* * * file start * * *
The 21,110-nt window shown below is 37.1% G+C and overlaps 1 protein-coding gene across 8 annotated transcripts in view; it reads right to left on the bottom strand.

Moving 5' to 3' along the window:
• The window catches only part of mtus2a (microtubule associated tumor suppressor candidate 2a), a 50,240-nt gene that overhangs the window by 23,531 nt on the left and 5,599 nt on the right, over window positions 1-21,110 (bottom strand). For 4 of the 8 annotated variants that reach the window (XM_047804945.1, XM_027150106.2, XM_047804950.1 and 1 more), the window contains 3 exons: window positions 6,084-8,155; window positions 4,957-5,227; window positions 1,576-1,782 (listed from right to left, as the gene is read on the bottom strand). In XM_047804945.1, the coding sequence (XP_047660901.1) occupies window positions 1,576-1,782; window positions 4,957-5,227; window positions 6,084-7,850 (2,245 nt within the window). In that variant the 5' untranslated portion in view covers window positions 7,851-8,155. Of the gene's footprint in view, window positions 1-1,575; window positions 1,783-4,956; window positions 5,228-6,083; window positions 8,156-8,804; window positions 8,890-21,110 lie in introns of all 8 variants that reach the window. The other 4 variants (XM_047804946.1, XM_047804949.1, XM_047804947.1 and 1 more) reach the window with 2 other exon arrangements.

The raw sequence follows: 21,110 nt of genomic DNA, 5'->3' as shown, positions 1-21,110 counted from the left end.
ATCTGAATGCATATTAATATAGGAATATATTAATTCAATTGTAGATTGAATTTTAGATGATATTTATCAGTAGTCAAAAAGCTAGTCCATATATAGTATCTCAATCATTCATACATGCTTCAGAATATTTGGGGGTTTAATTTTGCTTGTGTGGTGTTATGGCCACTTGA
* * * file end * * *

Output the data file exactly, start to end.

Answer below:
The 21,110-nt window shown below is 37.1% G+C and overlaps 1 protein-coding gene across 8 annotated transcripts in view; it reads right to left on the bottom strand.

Moving 5' to 3' along the window:
• The window catches only part of mtus2a (microtubule associated tumor suppressor candidate 2a), a 50,240-nt gene that overhangs the window by 23,531 nt on the left and 5,599 nt on the right, over window positions 1-21,110 (bottom strand). For 4 of the 8 annotated variants that reach the window (XM_047804945.1, XM_027150106.2, XM_047804950.1 and 1 more), the window contains 3 exons: window positions 6,084-8,155; window positions 4,957-5,227; window positions 1,576-1,782 (listed from right to left, as the gene is read on the bottom strand). In XM_047804945.1, the coding sequence (XP_047660901.1) occupies window positions 1,576-1,782; window positions 4,957-5,227; window positions 6,084-7,850 (2,245 nt within the window). In that variant the 5' untranslated portion in view covers window positions 7,851-8,155. Of the gene's footprint in view, window positions 1-1,575; window positions 1,783-4,956; window positions 5,228-6,083; window positions 8,156-8,804; window positions 8,890-21,110 lie in introns of all 8 variants that reach the window. The other 4 variants (XM_047804946.1, XM_047804949.1, XM_047804947.1 and 1 more) reach the window with 2 other exon arrangements.

The raw sequence follows: 21,110 nt of genomic DNA, 5'->3' as shown, positions 1-21,110 counted from the left end.
ATCTGAATGCATATTAATATAGGAATATATTAATTCAATTGTAGATTGAATTTTAGATGATATTTATCAGTAGTCAAAAAGCTAGTCCATATATAGTATCTCAATCATTCATACATGCTTCAGAATATTTGGGGGTTTAATTTTGCTTGTGTGGTGTTATGGCCACTTGA